An individual illness is a trial, but a worldwide pandemic is of a different order and could be God’s judgment, especially as reasons abound why He would test or judge the world, particularly America, writes a theologian.
“It’s difficult to read biblical descriptions of cities and nations under judgment without being struck by the resemblance to the world, April 2020,” writes Peter Leithart, president of Theopolis Institute for Biblical, Liturgical, & Cultural Studies in Birmingham, Alabama.
“Our city streets are silent; there is no longer the voice of the bridegroom and the voice of the bride, not even the wailing of a funeral dirge," Leithart, author, minister and theologian, explains, referring to Jeremiah 7:34.
Our churches are also “empty and still,” he adds. “We should ponder the possibility that the Lord has had enough of our trampling of His courts, and so has put an end to our new moons and feast days (Isaiah 1:10-15).”
There are now more than 2.4 million confirmed cases of the new coronavirus and 165,939 deaths around the world, according to Johns Hopkins University. In the United States, the number of confirmed cases stands at nearly 760,000 with 40,683 deaths.
Leithart explains that judgment includes punishment for sin, but also involves “unmasking, exposure, testing, and clarification.”
“God judges to uncover what’s hidden at the bottom of things,” he writes.
Are there reasons for God to test or to punish? It depends, he says, what part of the world we are looking at. “I can speak only to my home country. In the U.S., I can think of several reasons,” he writes.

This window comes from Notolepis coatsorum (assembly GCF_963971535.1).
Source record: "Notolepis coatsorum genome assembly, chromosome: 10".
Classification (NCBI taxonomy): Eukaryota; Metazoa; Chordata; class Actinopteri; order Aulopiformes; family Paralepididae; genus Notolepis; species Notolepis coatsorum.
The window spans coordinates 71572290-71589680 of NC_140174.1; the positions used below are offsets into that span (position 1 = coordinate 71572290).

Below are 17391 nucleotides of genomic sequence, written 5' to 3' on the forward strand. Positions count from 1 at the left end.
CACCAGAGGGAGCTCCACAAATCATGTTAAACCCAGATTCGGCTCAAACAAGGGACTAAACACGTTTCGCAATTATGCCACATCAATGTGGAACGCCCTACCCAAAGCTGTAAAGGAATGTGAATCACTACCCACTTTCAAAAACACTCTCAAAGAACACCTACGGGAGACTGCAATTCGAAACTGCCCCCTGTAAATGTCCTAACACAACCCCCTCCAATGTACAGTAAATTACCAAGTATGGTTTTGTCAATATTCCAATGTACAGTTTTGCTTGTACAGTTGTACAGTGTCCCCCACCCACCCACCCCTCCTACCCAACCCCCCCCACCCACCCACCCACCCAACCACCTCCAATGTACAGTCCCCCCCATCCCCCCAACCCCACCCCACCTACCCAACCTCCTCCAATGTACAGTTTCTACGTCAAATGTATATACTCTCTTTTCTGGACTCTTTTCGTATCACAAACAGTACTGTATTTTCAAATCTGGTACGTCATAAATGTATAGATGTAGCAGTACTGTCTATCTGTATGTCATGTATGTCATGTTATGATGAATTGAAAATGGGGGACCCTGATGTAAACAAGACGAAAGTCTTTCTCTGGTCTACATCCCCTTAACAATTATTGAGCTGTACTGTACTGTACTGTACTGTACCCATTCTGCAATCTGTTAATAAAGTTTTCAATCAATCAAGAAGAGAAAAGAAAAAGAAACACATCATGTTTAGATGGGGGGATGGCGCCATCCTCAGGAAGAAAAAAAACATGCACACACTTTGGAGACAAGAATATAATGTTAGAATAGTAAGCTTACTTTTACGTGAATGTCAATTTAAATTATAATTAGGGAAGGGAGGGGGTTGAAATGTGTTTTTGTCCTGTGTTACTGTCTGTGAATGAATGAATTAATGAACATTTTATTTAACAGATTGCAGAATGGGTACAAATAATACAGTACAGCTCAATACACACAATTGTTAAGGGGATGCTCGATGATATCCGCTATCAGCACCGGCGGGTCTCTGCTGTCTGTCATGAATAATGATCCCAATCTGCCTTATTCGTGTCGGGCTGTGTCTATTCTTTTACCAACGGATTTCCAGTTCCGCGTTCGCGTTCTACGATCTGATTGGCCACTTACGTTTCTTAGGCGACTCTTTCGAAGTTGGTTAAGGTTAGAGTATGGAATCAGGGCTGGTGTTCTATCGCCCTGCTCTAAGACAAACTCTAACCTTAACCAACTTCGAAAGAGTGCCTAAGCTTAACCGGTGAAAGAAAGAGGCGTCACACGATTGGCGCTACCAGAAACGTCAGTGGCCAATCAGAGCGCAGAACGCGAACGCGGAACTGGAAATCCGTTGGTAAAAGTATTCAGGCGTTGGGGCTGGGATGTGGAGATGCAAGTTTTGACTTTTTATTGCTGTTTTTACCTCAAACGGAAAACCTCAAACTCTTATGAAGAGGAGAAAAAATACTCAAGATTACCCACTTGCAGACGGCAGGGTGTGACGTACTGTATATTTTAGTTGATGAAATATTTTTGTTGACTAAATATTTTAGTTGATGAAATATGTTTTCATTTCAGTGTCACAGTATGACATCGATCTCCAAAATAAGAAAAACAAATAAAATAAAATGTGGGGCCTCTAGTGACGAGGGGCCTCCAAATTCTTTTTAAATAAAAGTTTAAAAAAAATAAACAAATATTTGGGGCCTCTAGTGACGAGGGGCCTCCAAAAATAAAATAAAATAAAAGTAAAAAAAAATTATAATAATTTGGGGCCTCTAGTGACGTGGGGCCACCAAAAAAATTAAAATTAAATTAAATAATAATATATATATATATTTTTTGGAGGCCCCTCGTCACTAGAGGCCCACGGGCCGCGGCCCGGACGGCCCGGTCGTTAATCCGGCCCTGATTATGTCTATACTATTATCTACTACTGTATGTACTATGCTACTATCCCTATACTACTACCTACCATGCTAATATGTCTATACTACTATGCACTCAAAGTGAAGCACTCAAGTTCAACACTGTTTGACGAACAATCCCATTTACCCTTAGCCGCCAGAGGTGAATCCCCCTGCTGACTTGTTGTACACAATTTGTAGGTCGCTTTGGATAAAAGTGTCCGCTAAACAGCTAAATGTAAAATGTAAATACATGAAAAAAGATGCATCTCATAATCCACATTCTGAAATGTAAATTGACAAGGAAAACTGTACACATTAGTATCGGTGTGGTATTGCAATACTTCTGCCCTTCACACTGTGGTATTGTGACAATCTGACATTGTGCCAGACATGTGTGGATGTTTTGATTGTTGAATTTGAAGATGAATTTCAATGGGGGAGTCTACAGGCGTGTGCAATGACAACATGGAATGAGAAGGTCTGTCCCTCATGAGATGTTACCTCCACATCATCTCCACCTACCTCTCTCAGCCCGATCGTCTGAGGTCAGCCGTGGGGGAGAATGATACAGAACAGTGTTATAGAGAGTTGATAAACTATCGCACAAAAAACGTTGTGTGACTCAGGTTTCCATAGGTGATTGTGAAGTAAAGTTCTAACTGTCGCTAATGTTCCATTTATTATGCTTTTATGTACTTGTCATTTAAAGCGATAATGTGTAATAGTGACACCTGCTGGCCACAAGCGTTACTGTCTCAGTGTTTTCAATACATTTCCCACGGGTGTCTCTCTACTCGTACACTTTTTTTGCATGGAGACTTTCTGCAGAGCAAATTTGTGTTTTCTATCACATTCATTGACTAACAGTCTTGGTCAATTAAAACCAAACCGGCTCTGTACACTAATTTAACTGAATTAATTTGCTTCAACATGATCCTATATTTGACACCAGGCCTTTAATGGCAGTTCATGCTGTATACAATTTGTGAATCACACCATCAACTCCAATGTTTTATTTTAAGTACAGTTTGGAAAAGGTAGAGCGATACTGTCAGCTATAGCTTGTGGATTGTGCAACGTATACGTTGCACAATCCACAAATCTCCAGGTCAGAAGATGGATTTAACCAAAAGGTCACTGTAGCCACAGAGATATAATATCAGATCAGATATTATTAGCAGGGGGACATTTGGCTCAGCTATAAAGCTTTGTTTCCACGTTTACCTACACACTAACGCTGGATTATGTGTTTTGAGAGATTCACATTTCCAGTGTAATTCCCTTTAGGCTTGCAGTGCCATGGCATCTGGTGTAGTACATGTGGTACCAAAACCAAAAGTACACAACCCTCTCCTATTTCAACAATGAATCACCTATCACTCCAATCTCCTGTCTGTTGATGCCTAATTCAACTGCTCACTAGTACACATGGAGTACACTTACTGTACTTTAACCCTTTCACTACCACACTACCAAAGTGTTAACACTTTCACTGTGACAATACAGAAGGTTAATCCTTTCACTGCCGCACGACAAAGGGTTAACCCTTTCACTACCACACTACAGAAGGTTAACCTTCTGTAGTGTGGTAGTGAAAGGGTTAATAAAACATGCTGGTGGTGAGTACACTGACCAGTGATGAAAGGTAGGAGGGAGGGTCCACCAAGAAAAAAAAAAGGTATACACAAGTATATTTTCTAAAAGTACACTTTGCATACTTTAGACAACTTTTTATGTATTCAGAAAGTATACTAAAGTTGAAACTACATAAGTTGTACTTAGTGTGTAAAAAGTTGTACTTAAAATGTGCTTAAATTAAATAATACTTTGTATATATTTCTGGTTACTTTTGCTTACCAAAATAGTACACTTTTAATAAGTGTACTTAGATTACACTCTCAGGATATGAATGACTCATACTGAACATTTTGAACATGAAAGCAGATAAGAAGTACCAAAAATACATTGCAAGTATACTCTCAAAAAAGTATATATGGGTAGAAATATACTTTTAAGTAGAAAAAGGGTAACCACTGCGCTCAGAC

Leithart then shares 10 reasons.
One, America has turned from the living God to “love, fear, and trust in idols of our own making,” he writes. “We love comfort more than faithfulness, and we have organized our world to serve our insatiable desire for cushiness. We have become complacent with myriads of idols and quasi-idols, to which we are so devoted that we sometimes even call them (celebrity, movie, sports) idols.”
Two, we don’t honor the image of God in one another, he shares. “We leave the homeless unhoused, the naked unclothed, the hungry hungry. We hide ourselves from our own flesh,” he writes.
Three, While many Americans are baptized and wear the Triune name, “do we bear it with the weight it deserves?” he asks and then answers, “We live as if God didn’t exist. We’re practical idolaters.”
Four, we “know no Sabbath in our 24/7 economy.” He explains that we “give no Sabbath. We break Sabbath by withholding relief from the burdened.”
The fifth reason, he continues, is that we are to protect the elderly from the COVID-19 infection, “but … our social habits and institutions erode the authority of parents, the respect of the young, and the institution of the family.”
Six, about 46 million abortions have taken place in the country since 1973, and counting, he points out. “In many places, killing unborn children is deemed an essential service during the pandemic.”
The seventh reason, he writes, is that we “defy God’s sexual norms, and insist on our Constitutional right to do so. Many mock the very notion of sexual purity.”
Eight, he continues, we take hope from a rise in the stock market in the midst of a pandemic. “Domestic and foreign policy have long been directed toward the final end of a rising GDP. Labor is good; wealth is good; increasing wealth is good. But we have fashioned God’s good gifts into the idol Mammon.”
The ninth reason is that our public discourse is not truthful. “Do we, as Luther said, put the best construction on the words of ideological opponents? To ask is to answer.”
The last reason, he writes, is that all industries are devoted to “fostering covetousness.” “Envy infects our politics. Our hungers and thirsts are not directed toward the righteousness of God’s kingdom.”
In his concluding remarks, Leithart says that if normalcy returns, that would be the Lord’s mercy. “But we shouldn’t misconstrue relief as God's approval,” he warns. “Our repentance needs to be radical, or soon enough we’ll face something else, something worse.”